Not every Bermudian with a set of pings can attempt to qualify. To participate in the qualifying tournament, participants must have Bermuda status, be a professional in good standing with the BGA and BPGA, or an amateur with a current handicap index of no more than 1.4. In a country with fewer than 70,000 inhabitants, these parameters limit the pool of potential participants to a small group. But for this group, their annual shot at PGA Tour glory is a big deal.

Adam Scott hits the iron shot at the 2023 Zozo Championships

Thursday’s 2023 Butterfield Bermuda Championship start times: First round groupings


Kevin Cunningham

Brown said the qualifying tournament “captures the imagination of everyone involved” and added: “Every year the locals – the better amateurs and professionals – wait to see when this event is going to happen, when the date is set, to start rescheduling their games can.” and their preparations for this date. I would say it has been the most important date on many players’ calendars for the last four years. There’s not much greater than playing a PGA Tour event on home soil in your backyard.”

Only one other tour event, the Puerto Rico Open, features a local qualifying tournament, and historically the field has been even smaller than Bermuda’s. Only five Players from Puerto Rico competed in the 2023 Puerto Rico Open local qualifying tournament, with only first place finisher Robert Calvesbert advancing after rounds of 76-72-69. A spokesman for the Puerto Rico Golf Association, which manages the event, said amateur participants can only have a handicap of 7 or less and that another small field is expected for the 2024 qualifiers.

The aim of the local events is to shine a spotlight on the host country’s best players and give them access to a powerful stage they would otherwise be unlikely to step onto. But in terms of competitiveness, these qualifiers are undoubtedly a far cry from the tour’s traditional 18-hole Monday qualifiers. To even secure a spot in Monday’s tour qualifying events, most dreamers must first complete an 18-hole tournament Before-Qualifier. For the tour’s Bermuda event, for example, 93 players registered in the pre-qualification and 28 progressed. In Monday’s actual qualifying match, which are typically high-pressure birdie fests, 75 players vied for just four spots. The medalist shot 64, while five other players tied for second with 66 and had to play for the remaining three available spots.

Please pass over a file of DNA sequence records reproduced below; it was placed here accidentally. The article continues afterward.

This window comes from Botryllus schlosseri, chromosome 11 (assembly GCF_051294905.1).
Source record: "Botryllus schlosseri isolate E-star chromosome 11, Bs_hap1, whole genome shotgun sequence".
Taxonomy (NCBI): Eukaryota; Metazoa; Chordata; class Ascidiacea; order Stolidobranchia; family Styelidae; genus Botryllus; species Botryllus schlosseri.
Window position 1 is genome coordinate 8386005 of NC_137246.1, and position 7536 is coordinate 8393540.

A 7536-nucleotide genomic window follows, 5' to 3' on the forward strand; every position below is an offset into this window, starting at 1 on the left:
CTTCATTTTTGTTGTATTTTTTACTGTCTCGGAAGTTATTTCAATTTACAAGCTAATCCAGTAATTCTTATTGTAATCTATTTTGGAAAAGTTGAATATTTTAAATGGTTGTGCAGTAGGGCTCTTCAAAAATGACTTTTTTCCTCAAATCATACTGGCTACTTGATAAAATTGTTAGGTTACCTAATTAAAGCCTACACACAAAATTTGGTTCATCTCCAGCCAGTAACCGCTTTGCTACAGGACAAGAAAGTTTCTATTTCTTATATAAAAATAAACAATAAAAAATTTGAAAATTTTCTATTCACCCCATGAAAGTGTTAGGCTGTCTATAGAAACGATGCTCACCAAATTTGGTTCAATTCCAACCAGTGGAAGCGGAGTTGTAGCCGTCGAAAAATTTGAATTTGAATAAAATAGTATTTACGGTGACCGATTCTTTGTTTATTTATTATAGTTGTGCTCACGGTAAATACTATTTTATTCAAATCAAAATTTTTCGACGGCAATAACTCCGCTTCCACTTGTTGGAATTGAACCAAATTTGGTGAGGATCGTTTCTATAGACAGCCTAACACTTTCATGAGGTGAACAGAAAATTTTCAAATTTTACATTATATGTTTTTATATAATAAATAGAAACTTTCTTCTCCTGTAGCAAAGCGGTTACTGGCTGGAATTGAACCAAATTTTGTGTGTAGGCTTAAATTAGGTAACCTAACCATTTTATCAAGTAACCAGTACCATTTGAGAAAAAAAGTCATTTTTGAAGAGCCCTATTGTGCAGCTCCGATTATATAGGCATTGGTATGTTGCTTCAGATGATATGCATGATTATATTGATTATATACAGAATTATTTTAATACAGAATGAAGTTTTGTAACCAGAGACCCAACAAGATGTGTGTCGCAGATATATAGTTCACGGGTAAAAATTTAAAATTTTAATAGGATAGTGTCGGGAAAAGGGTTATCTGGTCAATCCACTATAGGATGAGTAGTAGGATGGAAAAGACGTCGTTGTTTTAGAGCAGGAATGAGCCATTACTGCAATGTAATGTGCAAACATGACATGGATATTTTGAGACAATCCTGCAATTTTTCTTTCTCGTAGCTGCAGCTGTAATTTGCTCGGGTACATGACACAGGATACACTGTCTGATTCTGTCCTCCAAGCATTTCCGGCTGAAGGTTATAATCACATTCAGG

When I asked Brown if the Tour ever suggested that reserving three spots for local qualifying tournaments was too generous, he replied: “There was absolutely no resistance from the PGA Tour. They have been extremely supportive from both the PGA Tour perspective and the tournament organizers perspective. This event is unique in its configuration, but in that uniqueness it has been fully embraced.”

The dream scenario for Brown and the rest of the Bermudian golf community would be for a Bermudian to make the cut, something that has never happened in the tournament’s short history. Michael Sims came closest, missing the weekend by two in 2019. (This week Sims is back in the field at the invitation of a sponsor.) The field will be one of the weakest of the tour season, but is still expected to be the most impressive competition the local players will ever face.

“For them,” Brown said, “this is their greatest championship.”